Panel discusses quality, cost, standards

Digital cinema is moving along nicely, but two key questions remain: Who pays for the transition, and will there be a war over a standard format?

The majors’ Digital Cinema Initiative has yet to release its conclusions about standards. But at a Tuesday panel session, the Worx-Digital prez-CEO Jon Thompson said, “It would be a very big mistake to look for just one. I want to see one server which can play them all, open standards, otherwise you have a gatekeeper.”

“The studios tell me that’s the worst of all worlds,” countered Steven Bergman, director of strategic development and marketing at Boeing Digital Cinema. “With the DCI they want to set one universal standard. They want to have one inventory.”

The other big issue is whether exhibs or the studios should foot the bill.

Bergman said, “the studios are willing to invest if it is cash neutral for them.”

Dave Monk, VP of Texas Instruments Europe, said manufacturers are driven to lower the cost of projectors, server technology and system tools. For the industry, the savings come in distribution. He sees the need “to create studio-distributor-exhibitor-manufacturer packages,” spreading the technology with “integrated economic packages.”

Landmark Theaters exec VP Bert Manzari delivered an upbeat progress report on the U.S. circuit’s plans to upgrade all its screens to digital capability. With eight screens “equipped on a trial basis on the back of ‘Standing in the Shadow Of Motown,’ we’ve had an unsolicited positive response.” The specialty chain, dedicated to independent and foreign-lingo films has “very, very discerning viewers. You can’t do this piecemeal and we’re now making the jump.”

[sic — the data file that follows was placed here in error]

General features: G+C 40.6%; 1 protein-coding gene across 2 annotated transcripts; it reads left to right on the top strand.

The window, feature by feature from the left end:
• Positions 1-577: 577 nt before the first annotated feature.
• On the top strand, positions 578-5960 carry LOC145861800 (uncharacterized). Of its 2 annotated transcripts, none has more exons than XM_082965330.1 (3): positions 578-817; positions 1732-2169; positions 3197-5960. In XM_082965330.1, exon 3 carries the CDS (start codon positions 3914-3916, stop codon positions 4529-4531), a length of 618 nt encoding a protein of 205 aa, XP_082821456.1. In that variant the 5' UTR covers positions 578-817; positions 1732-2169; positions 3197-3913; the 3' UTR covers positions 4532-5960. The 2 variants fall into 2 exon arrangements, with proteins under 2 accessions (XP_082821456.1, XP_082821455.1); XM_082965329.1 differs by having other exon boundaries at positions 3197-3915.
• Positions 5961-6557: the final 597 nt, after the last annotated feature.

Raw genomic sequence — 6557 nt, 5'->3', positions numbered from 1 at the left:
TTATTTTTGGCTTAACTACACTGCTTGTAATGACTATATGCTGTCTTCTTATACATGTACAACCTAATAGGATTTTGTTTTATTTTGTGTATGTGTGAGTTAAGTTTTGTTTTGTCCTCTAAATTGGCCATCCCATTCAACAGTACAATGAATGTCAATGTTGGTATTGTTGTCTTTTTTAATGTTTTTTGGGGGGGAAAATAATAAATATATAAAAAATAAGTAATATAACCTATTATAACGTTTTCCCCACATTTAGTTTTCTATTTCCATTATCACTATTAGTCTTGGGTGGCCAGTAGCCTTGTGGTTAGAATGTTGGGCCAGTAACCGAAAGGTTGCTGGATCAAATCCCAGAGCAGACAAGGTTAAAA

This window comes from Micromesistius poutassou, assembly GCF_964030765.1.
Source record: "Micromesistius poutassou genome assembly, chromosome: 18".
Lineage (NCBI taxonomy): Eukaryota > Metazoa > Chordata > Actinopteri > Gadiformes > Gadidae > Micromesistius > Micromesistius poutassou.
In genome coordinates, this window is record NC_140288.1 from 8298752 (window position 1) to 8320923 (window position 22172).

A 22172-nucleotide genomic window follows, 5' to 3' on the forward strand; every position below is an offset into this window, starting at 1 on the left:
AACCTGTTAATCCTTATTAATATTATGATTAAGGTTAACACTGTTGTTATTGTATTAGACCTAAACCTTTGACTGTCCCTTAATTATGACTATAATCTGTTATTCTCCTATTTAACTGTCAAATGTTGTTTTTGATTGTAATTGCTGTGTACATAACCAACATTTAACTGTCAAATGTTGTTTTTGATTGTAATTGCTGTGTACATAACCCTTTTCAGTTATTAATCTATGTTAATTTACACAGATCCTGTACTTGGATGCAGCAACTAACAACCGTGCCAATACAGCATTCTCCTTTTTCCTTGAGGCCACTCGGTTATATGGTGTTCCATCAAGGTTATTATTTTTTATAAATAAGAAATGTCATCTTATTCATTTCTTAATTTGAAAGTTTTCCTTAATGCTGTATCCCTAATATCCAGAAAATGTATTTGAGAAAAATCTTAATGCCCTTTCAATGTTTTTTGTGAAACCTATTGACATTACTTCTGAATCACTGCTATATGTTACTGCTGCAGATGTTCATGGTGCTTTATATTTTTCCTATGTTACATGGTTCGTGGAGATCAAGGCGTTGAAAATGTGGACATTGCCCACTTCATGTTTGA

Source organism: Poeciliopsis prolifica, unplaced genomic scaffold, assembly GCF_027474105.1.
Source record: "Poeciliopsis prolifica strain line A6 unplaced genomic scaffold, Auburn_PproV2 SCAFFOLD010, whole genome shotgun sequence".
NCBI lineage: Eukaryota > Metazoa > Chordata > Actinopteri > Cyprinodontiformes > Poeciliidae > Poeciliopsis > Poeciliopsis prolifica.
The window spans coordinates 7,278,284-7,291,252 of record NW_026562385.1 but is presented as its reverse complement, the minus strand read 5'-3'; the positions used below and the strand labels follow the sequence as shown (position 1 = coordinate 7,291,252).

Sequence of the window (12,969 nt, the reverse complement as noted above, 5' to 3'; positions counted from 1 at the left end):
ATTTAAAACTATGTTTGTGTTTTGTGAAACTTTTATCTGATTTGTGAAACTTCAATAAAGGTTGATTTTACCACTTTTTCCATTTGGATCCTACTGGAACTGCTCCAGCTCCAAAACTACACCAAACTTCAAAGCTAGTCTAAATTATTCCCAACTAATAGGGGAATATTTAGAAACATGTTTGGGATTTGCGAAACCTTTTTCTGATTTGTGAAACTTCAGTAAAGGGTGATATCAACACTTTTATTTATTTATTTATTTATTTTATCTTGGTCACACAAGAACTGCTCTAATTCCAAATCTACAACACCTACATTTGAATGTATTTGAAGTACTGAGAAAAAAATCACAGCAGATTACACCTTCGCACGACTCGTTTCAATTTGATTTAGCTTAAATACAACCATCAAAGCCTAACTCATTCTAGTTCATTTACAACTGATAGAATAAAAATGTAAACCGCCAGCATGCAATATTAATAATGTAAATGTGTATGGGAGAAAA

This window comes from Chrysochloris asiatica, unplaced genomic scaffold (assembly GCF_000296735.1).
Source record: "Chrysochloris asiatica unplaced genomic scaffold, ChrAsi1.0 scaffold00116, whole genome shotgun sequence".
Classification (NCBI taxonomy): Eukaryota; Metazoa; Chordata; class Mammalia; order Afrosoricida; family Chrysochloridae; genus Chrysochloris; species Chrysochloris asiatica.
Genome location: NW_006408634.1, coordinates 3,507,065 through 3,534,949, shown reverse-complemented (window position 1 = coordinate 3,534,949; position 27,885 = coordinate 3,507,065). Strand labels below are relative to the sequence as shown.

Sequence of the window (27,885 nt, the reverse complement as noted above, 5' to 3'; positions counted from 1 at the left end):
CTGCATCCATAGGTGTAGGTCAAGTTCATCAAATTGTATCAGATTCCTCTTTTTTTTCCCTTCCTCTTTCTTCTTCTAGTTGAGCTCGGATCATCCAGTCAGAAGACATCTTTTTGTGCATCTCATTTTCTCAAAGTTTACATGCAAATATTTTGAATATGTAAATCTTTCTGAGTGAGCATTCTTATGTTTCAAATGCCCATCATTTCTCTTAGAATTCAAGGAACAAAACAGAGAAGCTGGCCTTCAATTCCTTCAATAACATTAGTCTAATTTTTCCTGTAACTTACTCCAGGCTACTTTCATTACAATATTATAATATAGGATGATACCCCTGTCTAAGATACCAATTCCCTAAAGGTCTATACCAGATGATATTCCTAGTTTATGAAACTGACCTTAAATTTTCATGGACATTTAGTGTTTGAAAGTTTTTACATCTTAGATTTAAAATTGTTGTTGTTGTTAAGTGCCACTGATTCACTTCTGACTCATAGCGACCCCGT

With the panel moderator, Variety managing editor of special reports Tom Tapp, playing devil’s advocate — “maybe digital won’t replace film” — Jim Steele, prexy of Digital Cinema Solutions, replied, “It’s already replaced everything in post-production. I don’t know anyone who cuts on film any longer. The sheer practicality will win out. It’s just a matter of when.”

Thompson thinks “film will remain the capture medium for a hundred years but the change will come in projection. Digital brings the opportunity to explore and expand in areas which previously cost millions to enter.”

Landmark’s Manzari said “Like Water For Chocolate” could have played beyond its 40 weeks if the prints hadn’t been “wrecked and the distributor didn’t want to order any new ones.”

Denis Kelly, digital cinema operations manager of Europe at Eastman Kodak, talked of “pockets of opportunity expanding. They’ll overlap and change the landscape. The Big Bang everyone talked about a year ago hasn’t happened, though.”

Steele found installation is “the enlightening experience. Just dealing with the sheer logistics has been difficult. There are still a lot of misconceptions and we’re happy at the moment to live alongside 35mm.”

Steele sold the benefits of digital for all. With files sitting on a PC-sized server “the whole process can stay digital. We’re no longer in a six-figure universe for setting these things up. Now it’s upgrade the software, not throw out the bathtub.”

Monk has “technology to make things more filmic. People are surprised by the vivid colors. The film is stable, doesn’t jump, scratch, bleach, leap, burn out, etc. To succeed the images have to look better than film.”

Another advantage of digital exhibition, said Monk, “is the ability to subtitle. You can switch them on and off or have multiple languages. It’s great for L.A.!” Exec agreed all current installations are “still trial but they’re all pretty damn successful. A full-scale roll out will bring mass benefits.”

Sesh, part of the Variety Conference series, was presented by the Maryland Film Office and sponsored by Boeing Digital Cinema.

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